One of the most eagerly awaited solutions in the race towards the electric car of the future is solid-state batteries. Everyone wants them, because they have a higher energy density, recharge faster, last longer and are also safer.

The technology is mature and many companies are now producing them in pilot plants or in small volumes. This is precisely the main obstacle to their spread: mass production. If there is one thing that still needs to be worked on, it is production methods. But how are solid-state batteries made?

A question of electrolyte

Let's start with a fundamental concept: solid-state batteries are normal lithium-ion batteries in which the electrolyte, usually liquid, is replaced by a solid electrolyte (hence the name). The cells, otherwise, continue to have two electrodes, anode and cathode, with negative and positive charge, a separator placed between them and - precisely - an electrolyte that allows the lithium ions to move between the two electrodes during charging and discharging.

The battery industry is testing various types of solid electrolyte, usually ceramic or composite. The former is more 'rigid' while the latter, depending on the mixture used, may be more or less elastic. Some researchers are also developing other types of solid electrolytes, but here experimentation is still in its early stages.

Batterie stato solido, BMW, Ford e Solid Power

The Solid Power solid-state battery

Initially thought of as a variant of 'traditional' lithium-ion batteries, solid-state batteries are beginning to differentiate themselves. Thus, there are lithium-metal type solid-state batteries and in the future it is not excluded that we will see other chemists switching to the same technology.

All the advantages of solid state

As mentioned, solid-state batteries are so coveted because they have higher performance. For example, they can reach energy densities as high as 2.5 times that of a lithium-ion battery. Due to the lack of liquids and volatile elements, they are also more resistant to flames. For this reason, they are also safer. They also have greater electrochemical stability, which ensures more consistent performance over time and a longer service life.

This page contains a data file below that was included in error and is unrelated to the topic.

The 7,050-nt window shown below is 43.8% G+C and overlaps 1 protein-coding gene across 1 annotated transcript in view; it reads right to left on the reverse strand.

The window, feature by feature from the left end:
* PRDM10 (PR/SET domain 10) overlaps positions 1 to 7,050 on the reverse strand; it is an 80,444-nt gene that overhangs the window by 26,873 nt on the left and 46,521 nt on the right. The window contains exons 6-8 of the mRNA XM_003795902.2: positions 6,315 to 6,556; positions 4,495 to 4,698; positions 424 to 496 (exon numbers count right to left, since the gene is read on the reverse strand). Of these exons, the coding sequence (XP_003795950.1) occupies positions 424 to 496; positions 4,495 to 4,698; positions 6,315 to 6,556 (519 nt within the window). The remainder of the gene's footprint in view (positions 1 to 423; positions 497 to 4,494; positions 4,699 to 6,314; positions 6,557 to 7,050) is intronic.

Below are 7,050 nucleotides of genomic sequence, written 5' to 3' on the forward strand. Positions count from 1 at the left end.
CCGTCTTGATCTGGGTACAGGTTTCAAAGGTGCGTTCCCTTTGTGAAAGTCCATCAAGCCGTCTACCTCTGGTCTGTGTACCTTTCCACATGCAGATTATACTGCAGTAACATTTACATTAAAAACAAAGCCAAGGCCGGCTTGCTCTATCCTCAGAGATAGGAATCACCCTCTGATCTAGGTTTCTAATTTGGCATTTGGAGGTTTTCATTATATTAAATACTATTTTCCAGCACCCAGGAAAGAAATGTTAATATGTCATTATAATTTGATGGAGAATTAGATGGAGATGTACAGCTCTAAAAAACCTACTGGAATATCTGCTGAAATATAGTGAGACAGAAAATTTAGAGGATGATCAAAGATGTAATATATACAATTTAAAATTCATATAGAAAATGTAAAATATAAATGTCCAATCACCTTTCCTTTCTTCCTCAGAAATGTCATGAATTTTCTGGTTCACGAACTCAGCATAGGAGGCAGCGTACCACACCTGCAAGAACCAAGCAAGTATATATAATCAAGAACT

Solid-state batteries are also lighter and can be recharged up to 4-6 times faster than a battery with liquid electrolyte. It means that in the future a car will only have to stand at the charging station for a few minutes to fill up with electrons, bridging the gap of 'waiting time' in refuelling that still differentiates it from a combustion engine car.

Mercedes e ProLogium per le batterie allo stato solido

Mercedes and ProLogium: together for solid-state batteries

You have to learn how to produce them

As far as the disadvantages are concerned, for now they are mainly related to the limits still to be overcome in the field of high-volume production and cost management. The processes to make them are still complex, and research has not yet led to the identification of truly effective electrolytes in terms of ionic conductivity. Time is still needed, in short. But how much? A few more years. At least...

Then there is another issue: reliability. Solid-state batteries, like all others, tend to deform during charging and use. The absence of liquids inside the cells can lead to greater stresses that can compromise the proper functioning of the batteries themselves. To remedy, at least partially, these drawbacks, solid-state batteries mainly use pouch-type cells  - or pockets - which by their nature are more flexible.

Where do we stand

As yet, no car manufacturer has marketed an electric car with a solid-state battery. NIO, which is the closest manufacturer to this technology, has presented a semi-solid-state battery with a capacity of 150 kWh and a range of 1,000 km (621 miles), but this is not quite the same thing.

The landscape, however, is evolving fast and soon, 'real' solid-state batteries will arrive on the market. In fact, there are many manufacturers who, by exploiting agreements with specialised companies, will be able to use this technology within a few years.

Toyota, which is undergoing a real technological revolution in the field of batteries, will have them in 2028. Nissan has also set itself this time horizon. But there are those who will do it sooner: Stellantis, which with Factorial has set the goal of commercialisation in 2026, Volkswagen, which is working with QuantumScape, will do more or less the same. And so will Mercedes, which has set its sights on ProLogium (which is negotiating to build a Gigafactory in France). BMW and Ford, which have invested heavily in Solid Power, have already begun testing prototypes. And so have many others.

Tesla Model Y: celle cilindriche tipo 4680 e batteria strutturale (fonte: Paul Kelly)

Tesla's cell-to-pack battery with 4680 cylindrical cells

In all this, there is one manufacturer that is among the benchmarks in electric mobility and is moving against the trend. It is Tesla. Elon Musk, at the moment, seems focused on 4680 cells and is not talking about solid state. He still sees it as a long way off and thinks he can use his new batteries to make a breakthrough over the competition in the near future. But knowing the character, it cannot be ruled out that he will make some shocking statement on the subject sooner or later.

Gallery: Nissan shows how it will build solid-state batteries